Janitor saw Woolmer with bundle of notes
A janitorial supervisor in the Pakistan dressing room during the World Cup testified at the inquest into Bob Woolmer's death that she saw him counting a bundle of notes in the presence of another man she claimed looked Indian. Patricia Baker-Sinclair, who walked into the dressing room a day before the inaugural match of the tournament between Pakistan and West Indies, told the jury she identified the notes as US dollars.
However, she was unable to reveal any details of their conversation as they spoke in a language she did not understand. "I knocked on the door of the Pakistan changing room and was asked to identify myself, which I did," Baker-Sinclair told the inquest. "I was then told to enter. On entering, I recalled Woolmer checking a thick coil of US currency in front of the Indian man, who was in a jacket suit.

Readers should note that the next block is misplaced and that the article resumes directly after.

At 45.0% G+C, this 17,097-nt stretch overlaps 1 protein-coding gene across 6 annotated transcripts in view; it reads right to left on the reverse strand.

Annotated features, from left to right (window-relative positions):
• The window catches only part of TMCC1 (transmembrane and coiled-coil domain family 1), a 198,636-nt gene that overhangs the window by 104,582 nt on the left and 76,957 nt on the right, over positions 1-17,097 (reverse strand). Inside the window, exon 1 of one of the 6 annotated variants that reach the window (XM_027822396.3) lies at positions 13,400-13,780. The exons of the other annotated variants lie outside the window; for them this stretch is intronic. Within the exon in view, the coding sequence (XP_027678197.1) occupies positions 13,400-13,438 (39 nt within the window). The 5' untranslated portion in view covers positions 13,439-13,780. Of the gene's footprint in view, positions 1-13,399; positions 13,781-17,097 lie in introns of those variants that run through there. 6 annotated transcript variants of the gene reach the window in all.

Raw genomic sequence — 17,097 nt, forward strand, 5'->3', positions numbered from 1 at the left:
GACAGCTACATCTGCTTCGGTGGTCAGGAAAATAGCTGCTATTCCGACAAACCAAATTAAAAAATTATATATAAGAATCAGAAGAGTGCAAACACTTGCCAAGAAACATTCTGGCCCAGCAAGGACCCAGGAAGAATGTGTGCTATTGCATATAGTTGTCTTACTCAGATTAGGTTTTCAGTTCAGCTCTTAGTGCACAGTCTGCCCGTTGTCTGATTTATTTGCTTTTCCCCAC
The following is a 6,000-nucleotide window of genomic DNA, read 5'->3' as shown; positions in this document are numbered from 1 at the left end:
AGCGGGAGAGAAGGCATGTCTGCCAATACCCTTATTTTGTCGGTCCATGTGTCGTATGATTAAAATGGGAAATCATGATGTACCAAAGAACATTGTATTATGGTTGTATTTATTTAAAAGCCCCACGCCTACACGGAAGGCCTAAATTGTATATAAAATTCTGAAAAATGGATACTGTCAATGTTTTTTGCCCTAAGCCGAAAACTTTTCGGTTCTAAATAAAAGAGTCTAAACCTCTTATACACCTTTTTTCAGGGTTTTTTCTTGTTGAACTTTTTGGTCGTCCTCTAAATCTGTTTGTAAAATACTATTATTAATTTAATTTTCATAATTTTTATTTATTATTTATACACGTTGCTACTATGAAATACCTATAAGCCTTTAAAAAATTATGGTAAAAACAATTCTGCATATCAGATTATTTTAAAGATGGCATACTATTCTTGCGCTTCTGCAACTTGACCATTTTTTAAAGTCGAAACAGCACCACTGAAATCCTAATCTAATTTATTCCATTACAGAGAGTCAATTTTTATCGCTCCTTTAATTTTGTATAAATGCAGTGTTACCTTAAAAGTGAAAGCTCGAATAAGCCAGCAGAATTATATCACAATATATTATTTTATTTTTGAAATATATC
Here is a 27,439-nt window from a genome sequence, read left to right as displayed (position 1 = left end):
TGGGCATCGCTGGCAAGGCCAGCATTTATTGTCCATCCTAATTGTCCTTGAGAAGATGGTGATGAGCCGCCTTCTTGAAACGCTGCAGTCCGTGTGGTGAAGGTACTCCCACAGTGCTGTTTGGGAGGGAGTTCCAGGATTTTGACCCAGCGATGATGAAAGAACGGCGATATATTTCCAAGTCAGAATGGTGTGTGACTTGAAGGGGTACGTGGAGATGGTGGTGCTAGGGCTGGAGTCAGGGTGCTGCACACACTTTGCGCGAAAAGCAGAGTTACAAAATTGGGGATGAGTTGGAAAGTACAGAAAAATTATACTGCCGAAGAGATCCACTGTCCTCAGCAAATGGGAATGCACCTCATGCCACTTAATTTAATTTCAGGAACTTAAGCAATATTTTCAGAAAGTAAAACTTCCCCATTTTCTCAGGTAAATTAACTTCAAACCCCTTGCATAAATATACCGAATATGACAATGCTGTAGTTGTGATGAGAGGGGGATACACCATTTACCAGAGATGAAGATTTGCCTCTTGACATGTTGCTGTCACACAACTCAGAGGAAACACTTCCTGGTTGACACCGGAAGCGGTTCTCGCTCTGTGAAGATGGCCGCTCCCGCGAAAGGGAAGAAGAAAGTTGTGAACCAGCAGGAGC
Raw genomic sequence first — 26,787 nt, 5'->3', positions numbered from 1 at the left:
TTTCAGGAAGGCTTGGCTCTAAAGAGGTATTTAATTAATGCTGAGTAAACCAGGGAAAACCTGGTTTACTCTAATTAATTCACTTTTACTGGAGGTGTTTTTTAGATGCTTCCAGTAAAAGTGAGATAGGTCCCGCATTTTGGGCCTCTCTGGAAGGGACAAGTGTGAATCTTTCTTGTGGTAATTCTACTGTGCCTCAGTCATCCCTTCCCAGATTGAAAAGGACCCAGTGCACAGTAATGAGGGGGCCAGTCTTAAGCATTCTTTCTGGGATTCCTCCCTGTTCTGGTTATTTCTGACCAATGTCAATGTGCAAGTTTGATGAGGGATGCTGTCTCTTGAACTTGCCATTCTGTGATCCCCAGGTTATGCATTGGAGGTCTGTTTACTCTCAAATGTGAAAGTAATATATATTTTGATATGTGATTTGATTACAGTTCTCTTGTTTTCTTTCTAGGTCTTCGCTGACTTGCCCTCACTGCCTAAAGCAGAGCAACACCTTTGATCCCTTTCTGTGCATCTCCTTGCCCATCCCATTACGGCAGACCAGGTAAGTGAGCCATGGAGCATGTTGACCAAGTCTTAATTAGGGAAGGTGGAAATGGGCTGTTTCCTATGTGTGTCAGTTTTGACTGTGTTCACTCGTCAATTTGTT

"He was putting it into one of the big blue and black cricket bags that the cricketers carry their bats in." Woolmer was found unconscious in his hotel room a few days later, after Pakistan were eliminated from the World Cup, although the cause of the death remains uncertain.
The inquest continued on Tuesday with the forensic scientists Michael Best, Cheryl Corbin and Marcia Dunbar giving evidence. Corbin and Best, who conducted tests on DNA samples taken from Woolmer's body, revealed the presence of the pesticide cypermethrin. Corbin said she cross-checked her findings by comparing it with the pure form of the chemical from the company which manufactures the spray.